Local Governments Are Letting Silicon Valley Skirt Public Disclosure Laws
Uber and Waze are following an example that was originally set by the surveillance industry.
Image: Matteo Gallo
The town of Altamonte, a small suburb of Orlando, is going to pay Uber at least $1 million in taxpayer money over the next year to subsidize residents' ridesharing trips. But should a journalist or concerned citizen want to learn more about the public transportation-replacing program, their public records request will ultimately end up in the hands of an Uber employee, who will decide whether or not the information is fit for public release.
It's unsettling that a city government will allow a private corporation to decide what can or can't be released under state public information laws, but such agreements are growing increasingly popular among both Silicon Valley companies and local governments, according to several Freedom of Information Act experts I've spoken with.
According to the Verge's Spencer Woodman, "Uber granted itself a privilege to field public records requests that the city receives regarding its partnership."
"In the event City receives a Public Record Law request for documents that Uber considers trade secret or otherwise confidential,' the agreement states, the city "agrees to promptly notify Uber of said request and shall not make an immediate disclosure."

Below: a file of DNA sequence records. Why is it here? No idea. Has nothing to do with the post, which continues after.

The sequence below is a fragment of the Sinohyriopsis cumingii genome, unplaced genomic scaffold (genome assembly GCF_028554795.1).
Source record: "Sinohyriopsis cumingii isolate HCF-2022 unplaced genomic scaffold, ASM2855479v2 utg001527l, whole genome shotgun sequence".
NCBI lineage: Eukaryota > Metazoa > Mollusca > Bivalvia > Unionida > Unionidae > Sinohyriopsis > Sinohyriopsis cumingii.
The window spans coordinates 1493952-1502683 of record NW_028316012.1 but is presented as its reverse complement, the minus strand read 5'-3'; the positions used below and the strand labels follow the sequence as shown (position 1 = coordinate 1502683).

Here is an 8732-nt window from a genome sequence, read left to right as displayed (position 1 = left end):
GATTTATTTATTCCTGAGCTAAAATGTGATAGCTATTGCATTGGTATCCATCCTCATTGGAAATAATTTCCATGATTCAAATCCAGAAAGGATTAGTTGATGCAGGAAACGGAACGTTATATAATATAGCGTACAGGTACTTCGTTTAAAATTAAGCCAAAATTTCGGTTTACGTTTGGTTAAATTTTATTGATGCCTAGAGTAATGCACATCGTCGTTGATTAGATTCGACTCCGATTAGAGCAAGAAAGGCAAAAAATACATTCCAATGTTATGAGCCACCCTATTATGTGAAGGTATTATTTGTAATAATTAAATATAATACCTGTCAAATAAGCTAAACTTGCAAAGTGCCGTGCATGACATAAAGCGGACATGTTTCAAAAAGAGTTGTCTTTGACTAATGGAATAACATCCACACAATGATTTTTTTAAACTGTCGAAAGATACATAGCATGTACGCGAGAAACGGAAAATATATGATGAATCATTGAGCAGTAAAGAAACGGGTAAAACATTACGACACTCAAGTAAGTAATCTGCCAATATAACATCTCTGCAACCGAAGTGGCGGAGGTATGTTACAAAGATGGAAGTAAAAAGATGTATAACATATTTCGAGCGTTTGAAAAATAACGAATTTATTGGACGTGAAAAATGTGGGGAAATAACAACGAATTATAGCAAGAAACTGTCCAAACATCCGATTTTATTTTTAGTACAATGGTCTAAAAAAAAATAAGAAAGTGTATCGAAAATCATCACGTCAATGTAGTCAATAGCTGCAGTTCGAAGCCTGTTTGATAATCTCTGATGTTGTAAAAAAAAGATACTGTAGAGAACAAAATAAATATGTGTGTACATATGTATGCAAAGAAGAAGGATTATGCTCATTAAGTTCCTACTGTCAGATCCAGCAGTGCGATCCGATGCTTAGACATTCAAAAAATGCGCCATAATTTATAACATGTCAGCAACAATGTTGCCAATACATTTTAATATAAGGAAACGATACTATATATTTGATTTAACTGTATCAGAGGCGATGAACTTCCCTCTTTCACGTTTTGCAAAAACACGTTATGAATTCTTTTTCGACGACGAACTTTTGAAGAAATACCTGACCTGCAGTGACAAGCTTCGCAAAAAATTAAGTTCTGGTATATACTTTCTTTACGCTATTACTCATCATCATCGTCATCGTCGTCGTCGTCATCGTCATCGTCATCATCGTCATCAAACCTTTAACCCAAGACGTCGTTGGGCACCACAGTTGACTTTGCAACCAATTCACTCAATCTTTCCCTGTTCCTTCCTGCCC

Uber has a similar agreement in Boston (that we know of) and apparently both Uber and Lyft have one in San Francisco as well. (We have asked the city to provide us more information about those agreements.) Uber is likely seeking such arrangements in other cities around the country as Uber begins to transition from being a wholly private service to being one that, with taxpayer subsidization, could replace mass transit.
[If you know of any similar agreements between Silicon Valley companies and governments at any level, please email me: email@example.com.]
In Uber's agreement with Boston, for instance, the city must "notify Uber upon receipt of [a public record] request or lawsuit, so as to afford Uber the opportunity to take steps to prevent disclosure." Uber has agreed to pay for any legal costs the city might incur.
"If Uber is granting itself the privilege to decide for the city whether to comply with open records requests, this is unusual and alarming," Rick Claypool, research director at Public Citizen and author of a report about how Uber systematically undermines local democracy and sovereignty, told me.
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"This is one more instance of Uber using its disproportionate political power to discipline local governments into adopting policies that suit the company's demands while undermining the public interest," he added.
Such nondisclosure agreements didn't start with Uber, however. They started with surveillance technology companies. A 2014 American Civil Liberties Union lawsuit proved that Harris, the company that makes "Stingray" IMSI-catchers, which allow police to track cell phone users, was able to get many cities to sign nondisclosure agreements.
Read More: Uber's Drive-By Politics
"The City of Tucson shall not discuss, publish, release or disclose any information pertaining to the Products covered under this NDA to any third party individual," an agreement with Tucson, Arizona, read. "In the event that the city receives a public records request … the city will notify Harris of such a request and allow Harris to challenge any such request in court. The city will not take a position with respect to the release of such material, but will assist Harris in any such challenge."